When the difference between a gold-medal IPA and something that sits on the shelf is one degree, one measly little degree of change in temperature, you can see why brew-specific design engineering is mission critical.
Portland, OR craft brewer Breakside Brewery understands just how important the design is to the success of its brews – it was named Brewery of the Year two years in a row by the Craft Beer Awards, taking home 11 medals in 2018 alone.
For Breakside’s Slabtown location in Northwest Portland, the brewery presented a fun challenge to ICC-NW: Build a 10-barrel R & D brewery on a footprint “that was probably the smallest we've ever seen,” says Brandon LeBlanc, ICC-NW engineering manager, while supporting their ability to produce award-winning flavor profiles.
For this R & D brewery, Breakside had a very specific wish list. And ICC-NW’s engineers had the solutions:
Eliminate mash kettle—To save space, the mash kettle was eliminated in favor of including a dedicated whirlpool in the brewery design. “Normally, if you want to have complete freedom for every style of beer, you’d have a mash kettle and then a lauter tun,” says LeBlanc. “To preserve the function of the mash kettle, we designed a way to recirculate the wort in the lauter tun that allows for ramp/soak style step mashing.”
ICC-NW’s solution was to place a shell and tube heat exchanger within the piping between the lauter tun and the brew kettle. This allows the lauter tun to raise the grain temperature and allows the wort to pick up heat prior to entering the brew kettle. This greatly reduces the time to reach a boil and provides a greater cost savings to the operation of the brewery.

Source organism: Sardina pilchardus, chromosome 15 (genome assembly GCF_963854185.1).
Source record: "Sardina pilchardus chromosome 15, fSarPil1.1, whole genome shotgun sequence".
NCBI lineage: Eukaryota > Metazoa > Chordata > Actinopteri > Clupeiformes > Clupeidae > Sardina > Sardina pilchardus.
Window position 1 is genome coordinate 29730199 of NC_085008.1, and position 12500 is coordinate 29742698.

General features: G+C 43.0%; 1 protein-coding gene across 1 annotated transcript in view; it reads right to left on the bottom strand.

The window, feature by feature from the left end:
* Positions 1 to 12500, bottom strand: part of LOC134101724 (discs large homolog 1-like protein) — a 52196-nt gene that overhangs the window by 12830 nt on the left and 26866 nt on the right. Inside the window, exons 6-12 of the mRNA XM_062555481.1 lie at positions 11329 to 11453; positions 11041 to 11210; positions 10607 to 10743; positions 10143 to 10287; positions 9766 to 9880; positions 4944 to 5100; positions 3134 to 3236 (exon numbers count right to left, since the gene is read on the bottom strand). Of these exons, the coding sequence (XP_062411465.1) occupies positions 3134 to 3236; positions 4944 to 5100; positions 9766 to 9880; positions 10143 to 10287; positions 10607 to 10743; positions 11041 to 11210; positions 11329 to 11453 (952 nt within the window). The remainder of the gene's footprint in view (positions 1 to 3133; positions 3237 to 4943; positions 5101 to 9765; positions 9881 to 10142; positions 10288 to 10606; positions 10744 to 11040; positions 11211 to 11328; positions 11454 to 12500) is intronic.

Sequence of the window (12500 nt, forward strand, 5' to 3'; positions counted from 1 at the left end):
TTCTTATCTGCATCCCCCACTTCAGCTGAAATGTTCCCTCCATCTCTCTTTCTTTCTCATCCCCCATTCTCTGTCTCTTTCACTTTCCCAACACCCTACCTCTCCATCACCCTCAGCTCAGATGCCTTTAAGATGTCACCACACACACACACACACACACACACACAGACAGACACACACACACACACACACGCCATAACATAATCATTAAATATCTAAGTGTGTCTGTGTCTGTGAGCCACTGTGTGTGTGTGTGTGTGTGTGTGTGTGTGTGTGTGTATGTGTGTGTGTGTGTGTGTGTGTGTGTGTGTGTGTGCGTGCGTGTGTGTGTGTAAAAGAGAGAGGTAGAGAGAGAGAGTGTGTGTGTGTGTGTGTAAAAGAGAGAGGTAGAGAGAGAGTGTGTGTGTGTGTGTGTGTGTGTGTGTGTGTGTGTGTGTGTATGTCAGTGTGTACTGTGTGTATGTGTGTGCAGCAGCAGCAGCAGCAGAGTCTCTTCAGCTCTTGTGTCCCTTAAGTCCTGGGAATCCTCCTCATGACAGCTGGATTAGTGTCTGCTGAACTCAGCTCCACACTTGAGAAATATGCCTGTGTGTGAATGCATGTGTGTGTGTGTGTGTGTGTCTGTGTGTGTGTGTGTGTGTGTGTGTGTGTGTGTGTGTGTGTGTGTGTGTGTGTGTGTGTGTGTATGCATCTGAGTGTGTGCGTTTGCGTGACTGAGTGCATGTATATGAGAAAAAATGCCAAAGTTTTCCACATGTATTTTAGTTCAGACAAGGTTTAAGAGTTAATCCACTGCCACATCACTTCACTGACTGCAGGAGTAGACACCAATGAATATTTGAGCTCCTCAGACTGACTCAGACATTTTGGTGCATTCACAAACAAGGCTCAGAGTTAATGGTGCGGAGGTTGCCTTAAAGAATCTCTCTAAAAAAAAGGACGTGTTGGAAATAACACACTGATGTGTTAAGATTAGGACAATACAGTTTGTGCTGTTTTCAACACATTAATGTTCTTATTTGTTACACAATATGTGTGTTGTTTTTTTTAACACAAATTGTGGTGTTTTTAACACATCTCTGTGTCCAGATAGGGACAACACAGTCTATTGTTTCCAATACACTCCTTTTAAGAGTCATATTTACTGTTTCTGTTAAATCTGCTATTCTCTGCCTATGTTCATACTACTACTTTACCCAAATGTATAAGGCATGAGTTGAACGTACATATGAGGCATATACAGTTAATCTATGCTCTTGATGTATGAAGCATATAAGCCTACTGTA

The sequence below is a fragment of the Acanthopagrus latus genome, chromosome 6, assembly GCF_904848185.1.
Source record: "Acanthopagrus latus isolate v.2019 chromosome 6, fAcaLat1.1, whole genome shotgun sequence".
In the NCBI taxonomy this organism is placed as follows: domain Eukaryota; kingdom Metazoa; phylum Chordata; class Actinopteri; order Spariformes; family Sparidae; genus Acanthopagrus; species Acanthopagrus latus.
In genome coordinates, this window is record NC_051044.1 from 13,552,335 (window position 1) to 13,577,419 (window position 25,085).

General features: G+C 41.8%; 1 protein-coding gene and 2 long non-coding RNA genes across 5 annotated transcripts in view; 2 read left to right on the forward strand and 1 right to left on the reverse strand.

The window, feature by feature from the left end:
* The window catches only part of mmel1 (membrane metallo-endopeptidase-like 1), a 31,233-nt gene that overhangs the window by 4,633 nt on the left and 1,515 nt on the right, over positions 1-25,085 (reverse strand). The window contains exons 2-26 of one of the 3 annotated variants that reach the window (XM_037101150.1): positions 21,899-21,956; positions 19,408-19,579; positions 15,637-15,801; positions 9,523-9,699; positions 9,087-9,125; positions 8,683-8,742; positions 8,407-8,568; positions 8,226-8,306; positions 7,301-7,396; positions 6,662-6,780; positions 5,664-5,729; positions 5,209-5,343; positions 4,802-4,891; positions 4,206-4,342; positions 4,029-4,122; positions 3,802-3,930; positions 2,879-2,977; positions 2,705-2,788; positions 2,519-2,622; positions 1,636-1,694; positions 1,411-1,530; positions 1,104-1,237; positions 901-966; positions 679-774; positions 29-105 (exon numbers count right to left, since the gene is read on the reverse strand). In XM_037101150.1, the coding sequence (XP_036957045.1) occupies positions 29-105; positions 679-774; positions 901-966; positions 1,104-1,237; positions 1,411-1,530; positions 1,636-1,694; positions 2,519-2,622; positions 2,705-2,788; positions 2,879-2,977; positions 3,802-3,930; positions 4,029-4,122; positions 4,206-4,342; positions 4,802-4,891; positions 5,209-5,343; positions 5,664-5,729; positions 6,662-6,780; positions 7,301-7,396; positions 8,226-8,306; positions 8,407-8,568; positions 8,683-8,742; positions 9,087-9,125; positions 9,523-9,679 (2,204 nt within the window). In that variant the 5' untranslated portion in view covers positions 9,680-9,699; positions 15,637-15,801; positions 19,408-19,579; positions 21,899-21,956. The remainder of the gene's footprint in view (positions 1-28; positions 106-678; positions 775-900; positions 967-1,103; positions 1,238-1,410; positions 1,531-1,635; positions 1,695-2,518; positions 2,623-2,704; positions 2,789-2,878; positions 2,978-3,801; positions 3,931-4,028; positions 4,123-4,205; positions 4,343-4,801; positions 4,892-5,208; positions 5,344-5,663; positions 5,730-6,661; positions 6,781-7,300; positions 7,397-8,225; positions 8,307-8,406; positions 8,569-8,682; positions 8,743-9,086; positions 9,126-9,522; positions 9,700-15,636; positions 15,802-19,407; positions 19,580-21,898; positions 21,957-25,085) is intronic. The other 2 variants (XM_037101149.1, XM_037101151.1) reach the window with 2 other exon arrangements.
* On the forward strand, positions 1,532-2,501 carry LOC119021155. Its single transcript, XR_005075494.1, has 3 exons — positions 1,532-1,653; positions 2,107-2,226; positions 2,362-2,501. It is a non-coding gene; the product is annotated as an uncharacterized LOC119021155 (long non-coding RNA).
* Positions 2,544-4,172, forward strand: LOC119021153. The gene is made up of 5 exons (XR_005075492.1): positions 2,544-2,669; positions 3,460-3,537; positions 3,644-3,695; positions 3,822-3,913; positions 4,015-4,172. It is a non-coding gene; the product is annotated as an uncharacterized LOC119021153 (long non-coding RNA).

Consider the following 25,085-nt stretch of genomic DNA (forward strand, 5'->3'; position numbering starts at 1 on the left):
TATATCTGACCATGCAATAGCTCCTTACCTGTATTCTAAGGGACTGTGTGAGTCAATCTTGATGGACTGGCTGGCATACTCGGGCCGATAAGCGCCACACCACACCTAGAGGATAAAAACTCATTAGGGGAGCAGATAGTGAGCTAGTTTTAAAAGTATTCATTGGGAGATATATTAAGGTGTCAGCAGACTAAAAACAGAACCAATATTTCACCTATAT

Preserve aromatics—“IPAs are all about bringing a lot more bold and complex flavor, so we’re always exploring ways to extract more from the hops,” says Breakside Brewmaster Ben Edmunds. “To preserve and capitalize on the finer volatile oils within the hops that normally flash off at lower temperatures, we wanted to be able to cool the wort before it reached the whirlpool.”
LeBlanc designed a hop oil calculator to determine which compounds would be present at certain temperatures. “We figured out that you could use a shell and tube heat exchanger to cool the wort to whatever temperature you want before it gets to the whirlpool,” he says. “This gives you access to about 50 percent more possible aromas to introduce into the wort at the whirlpool.”
“By cooling the wort to within a very tight tolerance, the ICC-NW engineers gave us the ability to capture woody, floral, tropical, grapefruit, and other lower flashpoint oils,” says Edmunds. “We’re offering huge flavors that are unmistakable when they hit your tongue.”
“But, this being Breakside, why stop there?” says LeBlanc.
Extract more aromatic oils—They took it one step further. Using a portable hop back, Breakside can extract even more oils at lower temperatures. After spinning most of the biomass out in the whirlpool, everything that’s left gets rinsed through the hop back to capture even more flavor and aroma while trapping proteins and biomass that shouldn’t be sent to the fermenter.
The ICC-NW design also addressed the logistical and more tedious operational concerns of any brewery: handling the overwhelming amount of hops and biomass in a modern brewery, delivering hops into the tank without introducing oxygen, and most importantly, designing to meet and exceed safety and sanitation standards.
“Breakside was a really intense design engineering job because it required a lot of modulating valves and control mechanisms that are not common in many breweries,” says LeBlanc. “But at the same time, this project was an engineer’s playground and supporting Breakside’s development of the best IPAs by implementing the latest technology and design solutions is what we do best.”